Skip to main content Skip to navigation

Power up the supercapacitor!

lightning bolt cartoon
Consider please, the supercapacitor. To the uninitiated, the word conjures the image of something futuristic and powerful. It sounds almost like it should be featured in a comic or a piece of kit in a 1960s space adventure series. But these devices are not imaginary – they exist and may actually be the key to clean energy for future transport systems across the world.

Evé Wheeler Jones, a PhD researcher at WMG, University of Warwick explains: “Supercapacitors are super high power energy storage devices. Just like batteries, they are charged and discharged and can store energy. However, a supercapacitor uses a different mechanism to store charge, meaning they have higher power, shorter charge times and longer lifetimes than batteries. They also have a lower energy density – the measure of how much energy can be stored – when compared to a battery. Because of this, supercapacitors currently have slightly different applications. They are often used for smoothing current in the grid, safety systems, and in wind turbines.

“But, new research is showing that supercapacitors may be able to rival batteries. In China, they are already being used to power electric buses.”

The battery has a rival

Evé is working on a research project looking at developing new materials for high power storage devices. The research aims to increase the energy density of the supercapacitor so it could begin to rival the battery.

She explains: “My work looks at using metal oxide materials to increase the energy density of devices. Metal oxides have been used in both supercapacitors and batteries, and so are perfect for a new type of device called a hybrid supercapacitor, which has the best properties of both types of device. A successful supercapacitor material needs to have a high surface area, as the charge is stored at the surface. So I have been developing new synthesis methods to make high surface area metal oxides.”

Evé’s work has included making particles that look like wire, but on a nano scale with a width of approximately 10 nm - about 1000 times thinner than a human hair.

Successful synthesis

“When developing these materials the first step is to develop a successful synthesis method,” explains Evé. “For me this includes using acids and pressure vessels. The material then needs to be characterised, this analyses the material to find exactly what has been made and what properties the material has. I use an X-ray Diffractometer which fires X-rays at the material and detects the light that is scattered off to create a pattern, which is like a fingerprint for the material. The material can also be observed under an electron microscope, which helps to identify the size and shape of the particles. Importantly the surface area can also be measured using a ‘nitrogen sorption’ machine, where nitrogen gas is injected into the material. The amount injected can then be used to calculate the surface area.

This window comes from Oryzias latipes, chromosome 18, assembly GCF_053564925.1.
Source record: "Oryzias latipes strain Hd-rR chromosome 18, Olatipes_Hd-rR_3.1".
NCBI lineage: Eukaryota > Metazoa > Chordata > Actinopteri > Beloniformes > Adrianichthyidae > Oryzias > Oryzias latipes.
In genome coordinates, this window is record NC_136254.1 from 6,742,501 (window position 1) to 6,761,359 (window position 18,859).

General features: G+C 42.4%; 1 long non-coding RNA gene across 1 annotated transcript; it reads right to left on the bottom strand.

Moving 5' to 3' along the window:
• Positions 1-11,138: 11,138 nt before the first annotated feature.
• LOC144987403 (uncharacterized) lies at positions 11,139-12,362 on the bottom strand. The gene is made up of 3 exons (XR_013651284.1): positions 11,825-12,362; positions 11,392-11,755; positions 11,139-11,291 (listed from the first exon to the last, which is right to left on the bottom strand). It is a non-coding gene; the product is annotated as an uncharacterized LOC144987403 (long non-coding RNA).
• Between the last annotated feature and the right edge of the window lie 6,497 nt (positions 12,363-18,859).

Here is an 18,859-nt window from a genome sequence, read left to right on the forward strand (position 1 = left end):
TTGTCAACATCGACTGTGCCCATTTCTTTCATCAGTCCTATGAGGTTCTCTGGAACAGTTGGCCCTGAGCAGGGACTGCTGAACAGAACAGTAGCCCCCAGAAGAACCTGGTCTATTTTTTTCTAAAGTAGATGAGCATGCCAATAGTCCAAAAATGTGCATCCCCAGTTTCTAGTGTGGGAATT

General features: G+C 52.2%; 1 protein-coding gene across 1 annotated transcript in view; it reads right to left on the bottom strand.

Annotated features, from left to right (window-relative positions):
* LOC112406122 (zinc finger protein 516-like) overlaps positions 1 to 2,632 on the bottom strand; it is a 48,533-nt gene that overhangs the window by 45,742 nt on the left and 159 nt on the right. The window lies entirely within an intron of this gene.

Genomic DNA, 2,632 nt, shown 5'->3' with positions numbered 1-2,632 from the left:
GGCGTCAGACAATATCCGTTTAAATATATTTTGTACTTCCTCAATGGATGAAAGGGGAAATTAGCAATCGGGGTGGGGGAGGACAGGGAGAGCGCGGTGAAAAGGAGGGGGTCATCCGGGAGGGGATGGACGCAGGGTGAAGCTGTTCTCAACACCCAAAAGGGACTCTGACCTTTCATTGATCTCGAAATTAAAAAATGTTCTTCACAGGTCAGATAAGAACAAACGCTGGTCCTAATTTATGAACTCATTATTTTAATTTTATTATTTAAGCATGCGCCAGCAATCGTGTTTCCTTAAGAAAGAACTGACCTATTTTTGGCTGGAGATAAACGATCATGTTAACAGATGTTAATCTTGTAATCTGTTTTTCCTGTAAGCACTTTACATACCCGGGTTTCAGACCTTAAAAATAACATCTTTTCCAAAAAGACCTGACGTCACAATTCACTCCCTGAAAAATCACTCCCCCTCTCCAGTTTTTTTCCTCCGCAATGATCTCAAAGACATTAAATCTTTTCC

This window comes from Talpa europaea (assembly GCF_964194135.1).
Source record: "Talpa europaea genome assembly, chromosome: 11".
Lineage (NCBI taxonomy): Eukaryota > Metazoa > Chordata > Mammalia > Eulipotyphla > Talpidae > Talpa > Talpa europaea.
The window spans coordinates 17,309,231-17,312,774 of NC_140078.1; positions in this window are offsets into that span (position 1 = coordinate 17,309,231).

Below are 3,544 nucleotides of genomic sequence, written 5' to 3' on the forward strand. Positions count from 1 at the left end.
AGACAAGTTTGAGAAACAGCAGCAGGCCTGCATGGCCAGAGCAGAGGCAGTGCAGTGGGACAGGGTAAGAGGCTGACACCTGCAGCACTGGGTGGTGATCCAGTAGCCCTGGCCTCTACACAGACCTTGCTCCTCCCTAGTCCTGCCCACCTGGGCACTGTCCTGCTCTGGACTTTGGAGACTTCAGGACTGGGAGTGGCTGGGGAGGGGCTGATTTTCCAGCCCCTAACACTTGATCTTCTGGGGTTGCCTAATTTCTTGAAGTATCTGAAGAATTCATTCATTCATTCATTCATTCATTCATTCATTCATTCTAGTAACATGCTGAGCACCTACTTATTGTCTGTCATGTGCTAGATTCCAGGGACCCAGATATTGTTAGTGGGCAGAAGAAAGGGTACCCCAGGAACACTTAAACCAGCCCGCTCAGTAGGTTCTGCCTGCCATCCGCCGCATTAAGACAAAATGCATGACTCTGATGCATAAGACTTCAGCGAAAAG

“This work is important to understand what the material is and what properties it should have, but it is only the first stage. It is not until you build the material into a supercapacitor device that you can begin to understand whether it is a good material for energy storage.”

Promising materials

metal oxide materialsEvé is currently at the stage in her research where she has synthesised many different promising metal oxide materials.

“Some of these materials look like wires at the nano scale, some of these look like spheres and I have even worked on trying to decorate the nanowire with the spherical particles too, in order to make the most of the different types of materials.

“The materials I have made look promising as they have high surface areas when compared to what has developed before, however, the tests on these materials as energy storage devices are still in the early stages,” she says. “But it is exciting to think one of these new metal oxide materials could hold the key to a new type of energy device which could transform the world of electric vehicles.”



21 June 2019


Eve Wheeler-Jones

Evé Wheeler-Jones is a PhD researcher at WMG, University of Warwick. She has a BSc in Chemistry and an MSc in analytical science. Her PhD research is on synthesis of new materials for high power energy storage. She is a student representative on the WMG Athena Swan committee and has a passions for outreach and public engagement and takes an active role participating in events like Pint of Science and the Warwick Christmas Lecture series.

Terms for republishing
The text in this article is licensed under a Creative Commons Attribution 4.0 International License (CC BY 4.0).

Creative Commons License